Alabama has filed an emergency appeal in its congressional map case, a week after a three-judge panel struck down on the matter.
In a filing submitted on Monday, Alabama state officials asked the Supreme Court to freeze the lower court’s ruling by October 1st. State officials also noted that the ruling can be put on hold as late as October 3rd, when a lower court’s proceedings are scheduled to select court-drawn alternatives of the congressional map.
The filing comes hours after a three-judge panel denied the state’s request to pause their decision on its congressional map.
The three-judge panel said in its ruling that the new map doesn’t comply with the Supreme Court’s directive, resulting in a court-appointed official instead drawing the redistricting lines for the 2024 cycle.
The judges also wrote that Alabama Attorney General Steve Marshall will “likely lose on appeal” in the case, after Marshall signaled that the state will appeal the case back to the Supreme Court.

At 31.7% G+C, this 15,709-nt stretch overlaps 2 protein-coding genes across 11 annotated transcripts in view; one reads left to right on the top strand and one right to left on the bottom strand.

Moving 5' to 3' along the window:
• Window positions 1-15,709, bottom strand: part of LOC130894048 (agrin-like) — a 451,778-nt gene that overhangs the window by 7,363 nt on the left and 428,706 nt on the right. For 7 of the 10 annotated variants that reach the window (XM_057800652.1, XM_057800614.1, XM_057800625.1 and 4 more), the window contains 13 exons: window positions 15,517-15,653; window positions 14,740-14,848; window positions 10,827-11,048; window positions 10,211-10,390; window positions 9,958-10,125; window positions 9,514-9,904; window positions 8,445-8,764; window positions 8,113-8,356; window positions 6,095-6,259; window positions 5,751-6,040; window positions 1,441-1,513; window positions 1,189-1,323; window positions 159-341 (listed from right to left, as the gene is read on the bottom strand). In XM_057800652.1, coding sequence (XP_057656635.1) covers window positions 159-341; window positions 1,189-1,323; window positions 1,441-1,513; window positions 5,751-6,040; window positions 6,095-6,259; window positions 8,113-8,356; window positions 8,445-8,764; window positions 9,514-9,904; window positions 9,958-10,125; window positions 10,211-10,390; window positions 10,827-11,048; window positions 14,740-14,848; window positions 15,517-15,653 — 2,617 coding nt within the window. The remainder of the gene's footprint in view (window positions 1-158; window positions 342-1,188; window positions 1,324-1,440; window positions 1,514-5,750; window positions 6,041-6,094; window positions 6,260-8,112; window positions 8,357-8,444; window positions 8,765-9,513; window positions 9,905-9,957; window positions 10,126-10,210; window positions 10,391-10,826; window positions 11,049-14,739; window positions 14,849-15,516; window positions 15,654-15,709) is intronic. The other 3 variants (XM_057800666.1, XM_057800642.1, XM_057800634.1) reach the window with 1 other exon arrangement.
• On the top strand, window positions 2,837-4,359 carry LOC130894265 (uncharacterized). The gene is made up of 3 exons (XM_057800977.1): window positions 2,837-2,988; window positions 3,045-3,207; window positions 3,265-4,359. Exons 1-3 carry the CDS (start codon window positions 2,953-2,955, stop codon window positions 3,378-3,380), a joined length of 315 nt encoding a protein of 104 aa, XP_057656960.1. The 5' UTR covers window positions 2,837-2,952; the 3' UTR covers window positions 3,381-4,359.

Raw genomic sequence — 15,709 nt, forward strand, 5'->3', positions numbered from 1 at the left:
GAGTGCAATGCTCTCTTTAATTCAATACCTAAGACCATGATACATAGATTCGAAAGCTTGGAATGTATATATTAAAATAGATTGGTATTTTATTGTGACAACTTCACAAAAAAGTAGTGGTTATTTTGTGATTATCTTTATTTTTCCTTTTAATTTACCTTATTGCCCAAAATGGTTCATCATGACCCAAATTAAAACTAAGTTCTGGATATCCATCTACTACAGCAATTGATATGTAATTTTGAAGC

“The Secretary has lost three times already, and one of those losses occurred on appeal,” the judges wrote in their ruling. “We have twice enjoined a plan that includes only one majority-Black or Black-opportunity district on the grounds that it likely dilutes the votes of Black Alabamians in violation of Section Two of the Voting Rights Act.”
The state filed a new map after the Supreme Court blocked the initial map earlier in June, saying in its ruling that the map likely violates the Voting Rights Act by reducing the power of Black voters.
The original map — like the revised map — included only one majority-Black district out of the state’s seven total districts, despite 27 percent of the state’s population being Black.
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